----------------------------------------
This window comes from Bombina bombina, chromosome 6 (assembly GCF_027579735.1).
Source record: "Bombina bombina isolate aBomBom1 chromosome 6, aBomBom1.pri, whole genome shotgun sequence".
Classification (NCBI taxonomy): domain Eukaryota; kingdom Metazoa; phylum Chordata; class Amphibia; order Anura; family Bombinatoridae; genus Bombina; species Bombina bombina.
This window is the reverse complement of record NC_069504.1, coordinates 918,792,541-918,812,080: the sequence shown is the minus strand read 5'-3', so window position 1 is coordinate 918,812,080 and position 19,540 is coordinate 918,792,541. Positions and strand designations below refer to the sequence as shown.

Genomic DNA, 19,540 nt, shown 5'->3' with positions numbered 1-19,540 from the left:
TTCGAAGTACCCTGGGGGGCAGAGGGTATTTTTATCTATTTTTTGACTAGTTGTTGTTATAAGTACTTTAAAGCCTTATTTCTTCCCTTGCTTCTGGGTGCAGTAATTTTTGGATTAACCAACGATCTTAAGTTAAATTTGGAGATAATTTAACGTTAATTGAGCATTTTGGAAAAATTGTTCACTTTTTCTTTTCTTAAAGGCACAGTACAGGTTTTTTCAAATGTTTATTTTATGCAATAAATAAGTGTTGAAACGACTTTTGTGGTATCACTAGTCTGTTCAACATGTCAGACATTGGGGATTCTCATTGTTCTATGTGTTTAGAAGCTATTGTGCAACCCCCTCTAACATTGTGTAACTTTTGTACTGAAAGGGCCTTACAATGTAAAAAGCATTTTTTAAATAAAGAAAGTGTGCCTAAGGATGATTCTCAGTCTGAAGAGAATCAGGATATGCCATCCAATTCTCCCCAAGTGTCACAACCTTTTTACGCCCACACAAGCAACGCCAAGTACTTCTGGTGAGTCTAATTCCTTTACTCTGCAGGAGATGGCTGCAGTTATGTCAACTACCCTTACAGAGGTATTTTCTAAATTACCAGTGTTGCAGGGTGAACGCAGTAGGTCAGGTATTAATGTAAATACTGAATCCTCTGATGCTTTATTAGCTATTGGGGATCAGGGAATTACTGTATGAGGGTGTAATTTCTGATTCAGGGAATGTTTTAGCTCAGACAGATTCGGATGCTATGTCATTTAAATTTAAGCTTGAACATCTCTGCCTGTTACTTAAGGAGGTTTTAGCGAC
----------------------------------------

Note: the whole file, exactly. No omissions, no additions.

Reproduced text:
This window comes from Bombina bombina, chromosome 6 (assembly GCF_027579735.1).
Source record: "Bombina bombina isolate aBomBom1 chromosome 6, aBomBom1.pri, whole genome shotgun sequence".
Classification (NCBI taxonomy): domain Eukaryota; kingdom Metazoa; phylum Chordata; class Amphibia; order Anura; family Bombinatoridae; genus Bombina; species Bombina bombina.
This window is the reverse complement of record NC_069504.1, coordinates 918,792,541-918,812,080: the sequence shown is the minus strand read 5'-3', so window position 1 is coordinate 918,812,080 and position 19,540 is coordinate 918,792,541. Positions and strand designations below refer to the sequence as shown.

Genomic DNA, 19,540 nt, shown 5'->3' with positions numbered 1-19,540 from the left:
TTCGAAGTACCCTGGGGGGCAGAGGGTATTTTTATCTATTTTTTGACTAGTTGTTGTTATAAGTACTTTAAAGCCTTATTTCTTCCCTTGCTTCTGGGTGCAGTAATTTTTGGATTAACCAACGATCTTAAGTTAAATTTGGAGATAATTTAACGTTAATTGAGCATTTTGGAAAAATTGTTCACTTTTTCTTTTCTTAAAGGCACAGTACAGGTTTTTTCAAATGTTTATTTTATGCAATAAATAAGTGTTGAAACGACTTTTGTGGTATCACTAGTCTGTTCAACATGTCAGACATTGGGGATTCTCATTGTTCTATGTGTTTAGAAGCTATTGTGCAACCCCCTCTAACATTGTGTAACTTTTGTACTGAAAGGGCCTTACAATGTAAAAAGCATTTTTTAAATAAAGAAAGTGTGCCTAAGGATGATTCTCAGTCTGAAGAGAATCAGGATATGCCATCCAATTCTCCCCAAGTGTCACAACCTTTTTACGCCCACACAAGCAACGCCAAGTACTTCTGGTGAGTCTAATTCCTTTACTCTGCAGGAGATGGCTGCAGTTATGTCAACTACCCTTACAGAGGTATTTTCTAAATTACCAGTGTTGCAGGGTGAACGCAGTAGGTCAGGTATTAATGTAAATACTGAATCCTCTGATGCTTTATTAGCTATTGGGGATCAGGGAATTACTGTATGAGGGTGTAATTTCTGATTCAGGGAATGTTTTAGCTCAGACAGATTCGGATGCTATGTCATTTAAATTTAAGCTTGAACATCTCTGCCTGTTACTTAAGGAGGTTTTAGCGAC